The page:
Repost from May 9, 2009.
Readers of the Drug Safety and Health News blog know that my Mom died suddenly of meningitis (see here for the story) when I was four and half (actually I was four years, eight months and eight days old; currently I am “47 1/2″ in little kid language but I just say “47″). Anyhoo it pops out in my blogs here and there and to be honest I felt like I was putting myself out there or taking a risk somehow by talking about it.
After she died my father soon remarried and it was not a topic of frequent conversation, shall we say. When I walked around saying “Where’s Mommy, where’s Mommy?” everyone would shush me because my father was dating my future step-mother and they didn’t want her to hear me.
At the age of four I didn’t have a very clear idea about death. It was like one day she was there, and then the next day someone drove her away and I never saw her again. To me it was like she just went away for a while. It was only over the next few years that the finality of it all gradually sunk in. Also my little brain couldn’t comprehend why she should just die for no reason, and since I thought I was the center of the universe, I thought I must have been a very naughty boy indeed for my Mommy to have gone away. I also missed her, and wanted to go to that “death” place and see her.
That is why when I had a dream of her a year or two after she died that it was a little scary for me. I dreamed that I was walking through a forest where everything in the forest, every leaf on every tree, was very familiar to me. I walked up onto the porch of a small house in the middle of the forest and opened the door. She was standing there behind the door, looking at me but not saying anything. When I woke up I had the feeling that I had dreamt that dream every night for my entire life. I also had the feeling that it was so real that I couldn’t tell if it was just a dream or not, or maybe something like a vision. At that age I wasn’t sure if God existed but I thought I better hedge my bets so each night I got down on my knees by my little bed and prayed, with the idea that if she was up there in heaven maybe God could pass along what I had to say to her. Here is my old bedroom from a recent photo (I went back there for the first time in 42 years last fall):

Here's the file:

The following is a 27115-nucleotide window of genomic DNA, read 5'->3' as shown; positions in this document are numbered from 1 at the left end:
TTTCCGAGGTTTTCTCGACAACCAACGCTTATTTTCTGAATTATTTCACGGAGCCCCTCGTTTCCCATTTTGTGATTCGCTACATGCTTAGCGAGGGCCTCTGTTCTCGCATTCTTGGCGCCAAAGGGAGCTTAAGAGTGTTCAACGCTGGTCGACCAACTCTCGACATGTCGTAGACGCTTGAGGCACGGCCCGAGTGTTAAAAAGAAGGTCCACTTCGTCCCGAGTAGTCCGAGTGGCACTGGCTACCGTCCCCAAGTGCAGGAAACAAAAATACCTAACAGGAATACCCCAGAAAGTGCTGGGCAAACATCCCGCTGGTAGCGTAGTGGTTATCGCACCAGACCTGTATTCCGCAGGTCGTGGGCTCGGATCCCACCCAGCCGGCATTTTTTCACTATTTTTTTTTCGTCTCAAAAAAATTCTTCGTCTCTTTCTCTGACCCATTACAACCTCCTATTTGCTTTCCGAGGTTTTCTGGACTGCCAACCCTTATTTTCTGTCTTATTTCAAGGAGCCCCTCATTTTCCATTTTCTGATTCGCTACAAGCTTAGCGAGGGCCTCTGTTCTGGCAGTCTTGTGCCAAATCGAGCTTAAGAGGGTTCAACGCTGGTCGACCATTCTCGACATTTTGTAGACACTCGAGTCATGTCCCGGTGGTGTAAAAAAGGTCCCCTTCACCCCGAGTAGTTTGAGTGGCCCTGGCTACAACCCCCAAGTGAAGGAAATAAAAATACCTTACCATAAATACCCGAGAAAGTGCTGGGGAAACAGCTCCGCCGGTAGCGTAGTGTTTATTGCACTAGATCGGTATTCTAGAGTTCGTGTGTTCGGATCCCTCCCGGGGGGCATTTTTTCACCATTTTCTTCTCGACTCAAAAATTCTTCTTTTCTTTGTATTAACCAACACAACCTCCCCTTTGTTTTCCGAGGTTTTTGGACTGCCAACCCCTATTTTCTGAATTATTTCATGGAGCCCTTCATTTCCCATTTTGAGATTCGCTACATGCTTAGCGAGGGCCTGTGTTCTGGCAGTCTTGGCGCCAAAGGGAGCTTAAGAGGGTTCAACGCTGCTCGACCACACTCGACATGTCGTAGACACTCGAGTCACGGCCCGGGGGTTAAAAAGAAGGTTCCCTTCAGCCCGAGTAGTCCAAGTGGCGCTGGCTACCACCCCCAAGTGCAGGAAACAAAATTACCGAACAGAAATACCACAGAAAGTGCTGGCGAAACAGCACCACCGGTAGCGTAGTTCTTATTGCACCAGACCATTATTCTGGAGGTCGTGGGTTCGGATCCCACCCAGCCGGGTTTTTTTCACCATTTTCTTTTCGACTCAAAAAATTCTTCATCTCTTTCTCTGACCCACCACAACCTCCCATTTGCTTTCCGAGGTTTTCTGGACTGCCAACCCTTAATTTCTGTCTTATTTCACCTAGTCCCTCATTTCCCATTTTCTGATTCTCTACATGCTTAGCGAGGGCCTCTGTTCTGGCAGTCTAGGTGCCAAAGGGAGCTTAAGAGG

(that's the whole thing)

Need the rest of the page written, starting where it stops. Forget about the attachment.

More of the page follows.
Do you think she came back to life as a cat? I fell down these stairs from my bedroom when I was four. Ouch! We moved away from this house when my father remarried and I didn’t remember the fall until I went back there for the first time in 43 years last fall.
We had a lovely house on a bluff overlooking Puget Sound in Washington State that was built in a Japanese style. There was an oriental garden in the front. You can still see the overgrown bamboo. I think the fact that my mother was into Buddhism might have something to do with that, but I can’t get anyone to talk about it. You can spam my brother Steve Bremner and see if you can get something out of him.
The Japanese have a certain logic to their architecture that is informed by their Buddhist background and beliefs. Like the porch is a passageway between the interior of the home and nature.
See the complete story in The Goose That Laid the Golden Egg now out on Amazon.